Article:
I'm continuing to moderate a discussion on the future of legal marketing at the new Martindale-Hubbell Connected online community. I've just posted four parts of a discussion I started last week with my esteemed friend Bruce Marcus. Take a look below, then add your voice to the Martindale-Hubbell Connected discussion.
(If you haven't registered for this closed community, just follow the instructions about how to join in. You can find the thread of this discussion under the "Legal Marketing Group". If you need help to sign up, contact firstname.lastname@example.org and he will help you.)
One of my favorite professional service industry observers is Bruce Marcus. He expresses strong opinions with a unique combination of humility and passion. Thank you, Bruce, for the opportunity to bring out some important points on the future of law firm marketing!
Here’s my response to some of Bruce’s recent points, in italics. Other opinions, folks?
… “the nature of professional services marketing precludes the likelihood that anyone will hire a lawyer or an accountant from any kind of promotion. The purpose of marketing is, among other things, to develop a situation that allows a sale to be made by a lawyer, or some other legal professional.” Yes, on a one-to-one basis, the lawyer does make the “sale”. But, I think, law firm and accounting buyers are increasingly influenced by promotion.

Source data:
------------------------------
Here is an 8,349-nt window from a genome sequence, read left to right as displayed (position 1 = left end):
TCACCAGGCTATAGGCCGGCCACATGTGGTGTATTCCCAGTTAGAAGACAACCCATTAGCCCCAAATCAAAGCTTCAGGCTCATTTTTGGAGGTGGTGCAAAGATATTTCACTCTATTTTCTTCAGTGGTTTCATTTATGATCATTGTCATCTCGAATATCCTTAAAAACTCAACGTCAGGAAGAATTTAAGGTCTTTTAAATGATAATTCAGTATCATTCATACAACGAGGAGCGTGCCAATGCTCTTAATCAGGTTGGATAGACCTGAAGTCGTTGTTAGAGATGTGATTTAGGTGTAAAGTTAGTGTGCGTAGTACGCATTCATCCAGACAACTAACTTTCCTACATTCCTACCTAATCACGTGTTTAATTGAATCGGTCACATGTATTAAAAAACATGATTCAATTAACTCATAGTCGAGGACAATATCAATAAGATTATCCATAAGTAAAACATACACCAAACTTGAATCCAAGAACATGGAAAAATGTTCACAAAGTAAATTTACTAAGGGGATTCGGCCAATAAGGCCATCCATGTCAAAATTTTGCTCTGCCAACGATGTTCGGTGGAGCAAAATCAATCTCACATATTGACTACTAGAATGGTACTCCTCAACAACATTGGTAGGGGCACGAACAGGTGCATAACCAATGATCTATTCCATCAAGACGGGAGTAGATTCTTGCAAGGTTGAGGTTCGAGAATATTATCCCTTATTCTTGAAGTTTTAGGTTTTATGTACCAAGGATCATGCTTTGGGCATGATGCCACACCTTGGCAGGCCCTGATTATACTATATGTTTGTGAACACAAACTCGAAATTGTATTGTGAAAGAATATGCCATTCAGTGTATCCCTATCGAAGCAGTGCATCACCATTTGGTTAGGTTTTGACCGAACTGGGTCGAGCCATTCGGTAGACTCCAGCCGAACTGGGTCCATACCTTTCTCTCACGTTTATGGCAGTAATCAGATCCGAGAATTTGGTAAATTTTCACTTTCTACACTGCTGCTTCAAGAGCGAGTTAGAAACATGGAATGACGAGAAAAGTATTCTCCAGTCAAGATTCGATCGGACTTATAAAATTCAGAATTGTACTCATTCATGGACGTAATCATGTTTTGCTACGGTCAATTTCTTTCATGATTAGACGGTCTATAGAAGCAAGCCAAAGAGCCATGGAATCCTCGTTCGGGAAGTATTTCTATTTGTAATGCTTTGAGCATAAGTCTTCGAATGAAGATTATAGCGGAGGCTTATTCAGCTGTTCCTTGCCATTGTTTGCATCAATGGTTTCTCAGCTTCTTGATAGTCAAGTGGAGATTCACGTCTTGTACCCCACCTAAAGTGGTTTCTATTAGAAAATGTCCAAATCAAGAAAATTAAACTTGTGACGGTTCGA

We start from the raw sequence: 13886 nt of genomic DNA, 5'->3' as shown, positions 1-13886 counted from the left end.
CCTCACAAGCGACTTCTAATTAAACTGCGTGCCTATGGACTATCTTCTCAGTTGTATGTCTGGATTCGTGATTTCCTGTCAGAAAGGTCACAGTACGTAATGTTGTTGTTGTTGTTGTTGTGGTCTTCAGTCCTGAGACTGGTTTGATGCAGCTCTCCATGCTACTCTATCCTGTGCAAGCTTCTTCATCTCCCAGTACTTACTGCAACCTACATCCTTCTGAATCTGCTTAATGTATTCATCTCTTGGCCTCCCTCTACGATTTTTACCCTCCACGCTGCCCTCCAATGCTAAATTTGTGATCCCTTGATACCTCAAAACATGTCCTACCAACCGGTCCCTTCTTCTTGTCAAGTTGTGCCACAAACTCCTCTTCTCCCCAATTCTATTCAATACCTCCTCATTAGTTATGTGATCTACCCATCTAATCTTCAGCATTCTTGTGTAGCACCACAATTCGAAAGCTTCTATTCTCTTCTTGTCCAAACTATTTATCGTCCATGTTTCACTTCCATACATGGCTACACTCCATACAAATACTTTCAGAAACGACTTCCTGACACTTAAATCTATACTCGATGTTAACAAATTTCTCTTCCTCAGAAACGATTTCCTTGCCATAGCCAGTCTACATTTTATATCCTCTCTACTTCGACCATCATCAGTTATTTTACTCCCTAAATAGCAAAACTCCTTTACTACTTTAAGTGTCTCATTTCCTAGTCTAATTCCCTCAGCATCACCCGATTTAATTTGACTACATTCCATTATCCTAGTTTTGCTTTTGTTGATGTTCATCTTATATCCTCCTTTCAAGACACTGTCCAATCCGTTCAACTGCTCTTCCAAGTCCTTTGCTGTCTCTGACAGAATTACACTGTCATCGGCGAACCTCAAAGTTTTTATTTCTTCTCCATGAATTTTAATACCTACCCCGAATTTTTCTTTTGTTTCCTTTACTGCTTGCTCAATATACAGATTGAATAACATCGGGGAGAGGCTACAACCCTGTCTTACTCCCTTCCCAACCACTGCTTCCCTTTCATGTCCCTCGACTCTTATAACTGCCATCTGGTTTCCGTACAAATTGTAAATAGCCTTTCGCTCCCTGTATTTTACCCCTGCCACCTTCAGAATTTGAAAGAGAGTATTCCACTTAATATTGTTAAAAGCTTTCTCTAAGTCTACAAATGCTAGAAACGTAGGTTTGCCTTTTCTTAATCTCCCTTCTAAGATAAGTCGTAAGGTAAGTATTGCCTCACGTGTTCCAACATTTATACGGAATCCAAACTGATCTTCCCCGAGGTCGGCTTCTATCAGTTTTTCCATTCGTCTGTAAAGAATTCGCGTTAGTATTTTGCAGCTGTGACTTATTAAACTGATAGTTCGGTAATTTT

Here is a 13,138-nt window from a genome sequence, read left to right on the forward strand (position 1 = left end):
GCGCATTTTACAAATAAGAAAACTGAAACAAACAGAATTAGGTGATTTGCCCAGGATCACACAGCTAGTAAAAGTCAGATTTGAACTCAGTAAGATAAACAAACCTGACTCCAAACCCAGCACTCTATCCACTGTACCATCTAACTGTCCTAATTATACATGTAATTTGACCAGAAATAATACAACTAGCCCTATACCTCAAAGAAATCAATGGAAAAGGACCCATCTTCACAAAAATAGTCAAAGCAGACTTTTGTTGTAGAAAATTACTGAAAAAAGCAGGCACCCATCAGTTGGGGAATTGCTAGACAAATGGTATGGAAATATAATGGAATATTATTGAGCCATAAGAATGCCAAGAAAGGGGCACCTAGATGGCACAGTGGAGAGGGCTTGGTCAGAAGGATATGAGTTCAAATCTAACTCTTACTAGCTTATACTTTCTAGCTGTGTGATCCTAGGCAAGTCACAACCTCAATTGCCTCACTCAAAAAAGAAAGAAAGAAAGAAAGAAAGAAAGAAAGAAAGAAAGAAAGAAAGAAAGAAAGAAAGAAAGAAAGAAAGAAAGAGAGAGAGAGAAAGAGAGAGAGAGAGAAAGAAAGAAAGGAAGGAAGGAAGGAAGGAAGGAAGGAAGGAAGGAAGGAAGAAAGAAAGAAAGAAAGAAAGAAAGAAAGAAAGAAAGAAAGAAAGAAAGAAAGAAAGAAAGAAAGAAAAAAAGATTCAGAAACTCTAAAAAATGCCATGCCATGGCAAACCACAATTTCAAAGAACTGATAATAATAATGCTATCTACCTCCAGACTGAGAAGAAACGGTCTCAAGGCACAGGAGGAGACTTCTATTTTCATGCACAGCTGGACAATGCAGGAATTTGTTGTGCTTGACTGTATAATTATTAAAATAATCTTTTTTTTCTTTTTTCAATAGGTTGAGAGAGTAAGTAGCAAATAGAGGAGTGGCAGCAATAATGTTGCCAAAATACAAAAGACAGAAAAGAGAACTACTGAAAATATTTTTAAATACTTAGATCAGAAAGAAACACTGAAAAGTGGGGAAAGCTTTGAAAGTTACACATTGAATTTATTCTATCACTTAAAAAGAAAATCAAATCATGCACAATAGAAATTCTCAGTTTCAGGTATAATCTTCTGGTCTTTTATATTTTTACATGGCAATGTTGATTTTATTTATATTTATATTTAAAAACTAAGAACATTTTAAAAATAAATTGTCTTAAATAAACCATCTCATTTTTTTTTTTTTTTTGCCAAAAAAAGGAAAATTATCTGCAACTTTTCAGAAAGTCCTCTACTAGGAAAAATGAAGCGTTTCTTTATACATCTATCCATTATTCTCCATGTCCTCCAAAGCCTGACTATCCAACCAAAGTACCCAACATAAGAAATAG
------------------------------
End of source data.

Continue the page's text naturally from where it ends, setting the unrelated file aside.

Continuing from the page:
… “the clients will tell the lawyers what to change to meet client needs and to compete successfully … Witness the current activity in overcoming hourly billing, which is a growing client demand.” Law firms’ changing their hourly billing structures does appear to be underway -– finally. But I fear law firms are doing so less because their clients demanded it than because they are so addicted to playing copycat with their rivals! I think today’s law firms don’t listen enough to their clients (individually) or to the marketplace as a whole. The future of legal marketing should include a much more robust market research function.
… “law firms going public.” Let’s hear more about this notion. We’ve seen PSFs go public in other sectors (e.g., human resource consulting, executive search) when they have a repeatable service offering that can be sufficiently scaled, even outsourced. Gaining access to capital may be the reason why lawyers might want to have their firm go public, but what would be the marketplace's rationale for buying shares? What’s the scale on which a public law firm could grow?
… “Rare, then, is the lawyer who will learn to read -- much less believe -- in trends. Not just in the economy, but in the industries of which their clients are a part.” This is perhaps the biggest challenge to the future of law firm marketing! How can marketers get lawyers to believe in the marketplace? I contend it must be with facts and data. Folks, what kind of marketplace facts and data would lawyers believe?